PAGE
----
First time buyer guide


Stamp Duty Explained

One of the biggest costs you’ll have to face when buying a home is Stamp Duty. But the amount you pay will depend on the value of the property you’re purchasing and whether you’re a first-time buyer.
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What Is Stamp Duty?

It’s a land tax you must pay when buying a property that costs over £125,000 in England or Northern Ireland. The rates differ according to the type of property you buy and its price. The tax is calculated using a ‘rate bands’ system which is applied to the portion of purchase price that falls within each band.

When buying a property in Scotland you will pay Land and Buildings Transaction Tax and in Wales Land Transaction Tax instead of Stamp Duty.

This table illustrates standard Stamp Duty rates:

Property Purchase PriceStamp Duty % Rate
(applied to the portion of purchase price)
Up to £125,000


Portion from £125,001 to £250,000


Portion from £250,001 to £925,000


Portion from £925,001 to £1.5 million


Portion above £1.5 million


So for example, imagine you’re buying a house that costs £500,000:

  • Below £125,000 you pay nothing: £0
  • Between £125,001 and £250,000 you pay a 2% rate: £2,500
  • Between £250,001 and £500,000 you pay a 5% rate: £12,500
  • Your total Stamp Duty cost would add up to £15,000

Stamp Duty for First-Time Buyers

There’s good news for first-time buyers purchasing a house (in England or Northern Ireland) worth up to £500,000. You pay zero pounds on the first £300,000 and a 5% rate on the proportion between £300,001 and £500,000.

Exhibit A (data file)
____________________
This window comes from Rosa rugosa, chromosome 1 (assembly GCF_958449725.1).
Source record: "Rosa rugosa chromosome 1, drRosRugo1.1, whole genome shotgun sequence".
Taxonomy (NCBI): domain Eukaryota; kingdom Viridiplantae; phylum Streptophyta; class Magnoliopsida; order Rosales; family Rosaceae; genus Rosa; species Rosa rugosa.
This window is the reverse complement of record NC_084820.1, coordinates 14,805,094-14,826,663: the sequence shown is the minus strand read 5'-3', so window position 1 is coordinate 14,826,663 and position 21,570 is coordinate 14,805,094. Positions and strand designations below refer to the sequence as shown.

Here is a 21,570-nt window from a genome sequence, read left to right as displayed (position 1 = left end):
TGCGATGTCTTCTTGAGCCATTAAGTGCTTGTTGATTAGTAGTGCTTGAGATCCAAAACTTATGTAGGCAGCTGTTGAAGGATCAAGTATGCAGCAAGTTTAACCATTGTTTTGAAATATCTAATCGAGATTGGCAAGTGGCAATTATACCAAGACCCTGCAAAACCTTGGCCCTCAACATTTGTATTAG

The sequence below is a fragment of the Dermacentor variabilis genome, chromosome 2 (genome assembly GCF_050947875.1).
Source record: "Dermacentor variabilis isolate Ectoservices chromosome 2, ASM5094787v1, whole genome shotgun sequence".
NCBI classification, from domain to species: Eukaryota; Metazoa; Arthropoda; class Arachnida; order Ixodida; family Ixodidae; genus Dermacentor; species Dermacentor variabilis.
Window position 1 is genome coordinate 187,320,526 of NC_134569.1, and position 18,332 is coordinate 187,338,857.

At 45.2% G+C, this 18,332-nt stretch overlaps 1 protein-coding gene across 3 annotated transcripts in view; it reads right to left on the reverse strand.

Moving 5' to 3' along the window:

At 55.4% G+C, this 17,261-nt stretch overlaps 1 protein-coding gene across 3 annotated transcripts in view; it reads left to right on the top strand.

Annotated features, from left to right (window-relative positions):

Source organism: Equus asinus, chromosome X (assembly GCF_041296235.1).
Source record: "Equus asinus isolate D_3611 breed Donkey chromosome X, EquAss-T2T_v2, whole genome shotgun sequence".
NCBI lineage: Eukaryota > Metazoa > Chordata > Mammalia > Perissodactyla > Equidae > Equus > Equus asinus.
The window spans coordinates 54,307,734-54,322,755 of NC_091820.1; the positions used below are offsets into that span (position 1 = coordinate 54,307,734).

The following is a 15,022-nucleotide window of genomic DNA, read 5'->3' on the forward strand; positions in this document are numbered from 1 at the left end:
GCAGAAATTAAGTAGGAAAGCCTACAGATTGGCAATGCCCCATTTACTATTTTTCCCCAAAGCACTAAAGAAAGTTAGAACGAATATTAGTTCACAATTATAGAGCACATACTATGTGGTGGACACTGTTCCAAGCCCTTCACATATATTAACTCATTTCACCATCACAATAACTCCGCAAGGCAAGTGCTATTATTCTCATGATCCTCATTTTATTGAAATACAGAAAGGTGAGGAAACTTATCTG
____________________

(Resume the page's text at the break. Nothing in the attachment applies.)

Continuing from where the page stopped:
Take a look at the example below where you can see how Stamp Duty works out for first-time buyers:

Example – Home price: £500,000

  • Up to £300,000 you pay 0%: £0
  • Between £300,001 and £500,000 you pay a 5% rate: £10,000
  • Total Stamp Duty sum: £10,000

So basically, first-time buyers would be saving £5,000 on Stamp Duty – a sum not to be sniffed at – in comparison to other buyers if they bought a £500,000 home.

But bear in mind that if you buy a property worth over £500,000 standard rates (see the table above) will apply.

It’s also worth noting that from 29 October 2018 first-time buyers purchasing a Shared Ownership home will also benefit from this relief and rates. The change will be backdated to 22 November 2017, so any first-time buyers who paid Stamp Duty since then can claim it back.

When to Pay Stamp Duty

Once your contracts are signed and you have the keys to your new property, you must pay this tax within a 30-day period. If you don’t, you’ll be fined. It’s your legal responsibility to make sure you pay your taxes, although your solicitor will take care of this one as it’s usually part of their duties to do so.

Since Stamp Duty will certainly be one of the most important expenses you’ll have to face in the home buying process, it’s crucial to add it to your budget to avoid any nasty surprises. And for a lowdown on all the other hidden costs you’ll need to account for read our article The True Costs of Buying a Home.